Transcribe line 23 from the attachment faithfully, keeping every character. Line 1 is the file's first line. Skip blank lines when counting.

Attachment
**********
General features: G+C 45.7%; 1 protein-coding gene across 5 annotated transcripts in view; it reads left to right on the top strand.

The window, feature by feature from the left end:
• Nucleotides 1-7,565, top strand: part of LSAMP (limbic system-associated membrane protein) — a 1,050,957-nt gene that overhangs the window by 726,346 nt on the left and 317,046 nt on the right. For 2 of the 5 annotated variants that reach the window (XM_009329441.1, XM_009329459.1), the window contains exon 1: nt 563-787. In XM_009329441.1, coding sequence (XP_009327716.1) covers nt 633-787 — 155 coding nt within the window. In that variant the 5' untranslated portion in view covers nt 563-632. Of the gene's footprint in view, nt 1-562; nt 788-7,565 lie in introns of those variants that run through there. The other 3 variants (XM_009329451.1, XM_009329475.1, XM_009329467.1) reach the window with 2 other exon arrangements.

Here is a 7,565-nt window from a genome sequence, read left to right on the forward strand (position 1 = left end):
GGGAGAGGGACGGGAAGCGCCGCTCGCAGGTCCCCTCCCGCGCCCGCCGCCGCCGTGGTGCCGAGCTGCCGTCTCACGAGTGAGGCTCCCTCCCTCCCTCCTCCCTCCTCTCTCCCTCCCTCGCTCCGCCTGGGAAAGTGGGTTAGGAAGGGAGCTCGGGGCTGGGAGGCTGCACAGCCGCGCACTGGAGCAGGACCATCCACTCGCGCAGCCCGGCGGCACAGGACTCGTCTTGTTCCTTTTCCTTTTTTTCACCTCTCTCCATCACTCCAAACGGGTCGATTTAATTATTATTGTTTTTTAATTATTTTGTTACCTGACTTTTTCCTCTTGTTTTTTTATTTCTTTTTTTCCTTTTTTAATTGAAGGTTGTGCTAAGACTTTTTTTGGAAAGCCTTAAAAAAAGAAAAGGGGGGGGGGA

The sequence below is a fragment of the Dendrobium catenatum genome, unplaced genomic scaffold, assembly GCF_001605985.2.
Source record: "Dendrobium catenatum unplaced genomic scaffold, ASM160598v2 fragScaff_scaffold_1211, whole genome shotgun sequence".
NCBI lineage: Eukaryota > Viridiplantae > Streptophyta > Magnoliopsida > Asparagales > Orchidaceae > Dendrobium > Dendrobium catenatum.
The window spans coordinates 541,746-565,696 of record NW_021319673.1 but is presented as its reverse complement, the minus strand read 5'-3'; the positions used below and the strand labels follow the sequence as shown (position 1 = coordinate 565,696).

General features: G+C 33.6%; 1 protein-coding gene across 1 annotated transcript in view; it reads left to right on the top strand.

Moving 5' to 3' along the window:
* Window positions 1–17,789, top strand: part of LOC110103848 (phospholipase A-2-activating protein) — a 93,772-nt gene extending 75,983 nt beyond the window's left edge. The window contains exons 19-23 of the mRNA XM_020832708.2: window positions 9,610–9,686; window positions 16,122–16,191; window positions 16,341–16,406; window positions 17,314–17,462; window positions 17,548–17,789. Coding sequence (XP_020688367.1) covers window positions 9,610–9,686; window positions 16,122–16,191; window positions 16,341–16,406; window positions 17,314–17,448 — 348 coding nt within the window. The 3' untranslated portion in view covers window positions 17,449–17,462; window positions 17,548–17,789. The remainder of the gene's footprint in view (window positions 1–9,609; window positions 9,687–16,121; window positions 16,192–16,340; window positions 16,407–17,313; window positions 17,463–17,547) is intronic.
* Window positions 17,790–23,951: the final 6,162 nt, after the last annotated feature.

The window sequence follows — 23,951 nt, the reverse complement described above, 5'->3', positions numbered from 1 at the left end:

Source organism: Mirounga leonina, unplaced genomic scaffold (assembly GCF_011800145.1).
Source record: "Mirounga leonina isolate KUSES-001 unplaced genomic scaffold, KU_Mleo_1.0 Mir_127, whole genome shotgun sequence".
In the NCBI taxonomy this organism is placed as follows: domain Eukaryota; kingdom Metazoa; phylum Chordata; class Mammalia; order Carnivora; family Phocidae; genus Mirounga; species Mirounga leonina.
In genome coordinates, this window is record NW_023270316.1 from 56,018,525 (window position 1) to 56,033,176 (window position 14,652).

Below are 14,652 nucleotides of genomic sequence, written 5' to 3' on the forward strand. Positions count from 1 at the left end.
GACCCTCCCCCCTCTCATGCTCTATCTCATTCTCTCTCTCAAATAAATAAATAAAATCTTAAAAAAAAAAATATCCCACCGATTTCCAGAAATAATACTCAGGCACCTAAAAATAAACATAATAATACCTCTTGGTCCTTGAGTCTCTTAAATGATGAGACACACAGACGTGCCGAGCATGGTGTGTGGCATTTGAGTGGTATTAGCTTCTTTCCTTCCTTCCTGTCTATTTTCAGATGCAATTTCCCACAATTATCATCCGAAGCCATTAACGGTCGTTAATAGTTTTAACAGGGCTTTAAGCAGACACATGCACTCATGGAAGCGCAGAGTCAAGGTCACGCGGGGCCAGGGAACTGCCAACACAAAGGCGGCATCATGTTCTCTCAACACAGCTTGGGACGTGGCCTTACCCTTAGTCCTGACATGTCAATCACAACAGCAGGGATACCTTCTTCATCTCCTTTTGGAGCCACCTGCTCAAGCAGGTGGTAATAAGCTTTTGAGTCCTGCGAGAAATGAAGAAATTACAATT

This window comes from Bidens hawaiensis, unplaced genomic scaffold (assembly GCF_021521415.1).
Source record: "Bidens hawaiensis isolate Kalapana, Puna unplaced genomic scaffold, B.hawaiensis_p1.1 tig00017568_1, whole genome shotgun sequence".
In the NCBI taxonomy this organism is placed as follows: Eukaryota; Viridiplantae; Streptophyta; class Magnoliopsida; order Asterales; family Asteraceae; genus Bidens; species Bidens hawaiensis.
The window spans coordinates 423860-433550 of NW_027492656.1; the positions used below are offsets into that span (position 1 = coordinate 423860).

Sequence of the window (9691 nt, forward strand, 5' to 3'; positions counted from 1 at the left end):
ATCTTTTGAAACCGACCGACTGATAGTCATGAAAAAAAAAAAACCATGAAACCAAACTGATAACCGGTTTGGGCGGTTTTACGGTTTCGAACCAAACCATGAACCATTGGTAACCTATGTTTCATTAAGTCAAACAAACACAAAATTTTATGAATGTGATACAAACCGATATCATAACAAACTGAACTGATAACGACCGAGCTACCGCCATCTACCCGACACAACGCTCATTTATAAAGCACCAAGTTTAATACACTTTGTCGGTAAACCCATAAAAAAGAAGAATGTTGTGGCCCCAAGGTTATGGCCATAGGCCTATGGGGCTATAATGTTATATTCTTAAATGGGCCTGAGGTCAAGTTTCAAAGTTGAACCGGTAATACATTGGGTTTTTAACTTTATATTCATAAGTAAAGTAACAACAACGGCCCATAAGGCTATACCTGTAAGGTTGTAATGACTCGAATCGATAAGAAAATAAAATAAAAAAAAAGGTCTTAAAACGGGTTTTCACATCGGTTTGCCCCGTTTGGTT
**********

In the NCBI taxonomy this organism is placed as follows: Eukaryota; Viridiplantae; Streptophyta; class Magnoliopsida; order Asterales; family Asteraceae; genus Bidens; species Bidens hawaiensis.